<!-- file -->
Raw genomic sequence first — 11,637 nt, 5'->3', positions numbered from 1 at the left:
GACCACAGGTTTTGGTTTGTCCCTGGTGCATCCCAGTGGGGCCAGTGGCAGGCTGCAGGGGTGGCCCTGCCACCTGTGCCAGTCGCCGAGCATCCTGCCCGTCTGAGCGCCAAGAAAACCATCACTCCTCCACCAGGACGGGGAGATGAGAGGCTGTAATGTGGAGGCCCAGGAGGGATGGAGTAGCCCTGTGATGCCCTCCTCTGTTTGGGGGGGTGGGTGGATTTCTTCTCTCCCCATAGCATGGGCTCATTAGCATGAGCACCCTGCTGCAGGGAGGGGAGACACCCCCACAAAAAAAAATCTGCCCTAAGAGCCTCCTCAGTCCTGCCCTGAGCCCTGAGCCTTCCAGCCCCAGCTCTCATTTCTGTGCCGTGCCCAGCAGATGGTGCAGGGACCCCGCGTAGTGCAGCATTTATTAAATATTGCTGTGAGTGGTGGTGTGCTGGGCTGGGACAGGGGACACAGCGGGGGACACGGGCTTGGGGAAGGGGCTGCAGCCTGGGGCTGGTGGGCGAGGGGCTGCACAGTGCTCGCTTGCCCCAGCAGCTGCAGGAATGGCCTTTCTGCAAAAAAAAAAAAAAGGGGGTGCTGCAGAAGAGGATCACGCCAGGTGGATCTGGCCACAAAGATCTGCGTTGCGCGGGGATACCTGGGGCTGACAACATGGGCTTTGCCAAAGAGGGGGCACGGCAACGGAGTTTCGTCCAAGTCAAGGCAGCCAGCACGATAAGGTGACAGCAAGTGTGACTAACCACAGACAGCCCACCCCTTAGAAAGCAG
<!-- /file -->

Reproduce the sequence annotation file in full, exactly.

Raw genomic sequence first — 11,637 nt, 5'->3', positions numbered from 1 at the left:
GACCACAGGTTTTGGTTTGTCCCTGGTGCATCCCAGTGGGGCCAGTGGCAGGCTGCAGGGGTGGCCCTGCCACCTGTGCCAGTCGCCGAGCATCCTGCCCGTCTGAGCGCCAAGAAAACCATCACTCCTCCACCAGGACGGGGAGATGAGAGGCTGTAATGTGGAGGCCCAGGAGGGATGGAGTAGCCCTGTGATGCCCTCCTCTGTTTGGGGGGGTGGGTGGATTTCTTCTCTCCCCATAGCATGGGCTCATTAGCATGAGCACCCTGCTGCAGGGAGGGGAGACACCCCCACAAAAAAAAATCTGCCCTAAGAGCCTCCTCAGTCCTGCCCTGAGCCCTGAGCCTTCCAGCCCCAGCTCTCATTTCTGTGCCGTGCCCAGCAGATGGTGCAGGGACCCCGCGTAGTGCAGCATTTATTAAATATTGCTGTGAGTGGTGGTGTGCTGGGCTGGGACAGGGGACACAGCGGGGGACACGGGCTTGGGGAAGGGGCTGCAGCCTGGGGCTGGTGGGCGAGGGGCTGCACAGTGCTCGCTTGCCCCAGCAGCTGCAGGAATGGCCTTTCTGCAAAAAAAAAAAAAAGGGGGTGCTGCAGAAGAGGATCACGCCAGGTGGATCTGGCCACAAAGATCTGCGTTGCGCGGGGATACCTGGGGCTGACAACATGGGCTTTGCCAAAGAGGGGGCACGGCAACGGAGTTTCGTCCAAGTCAAGGCAGCCAGCACGATAAGGTGACAGCAAGTGTGACTAACCACAGACAGCCCACCCCTTAGAAAGCAG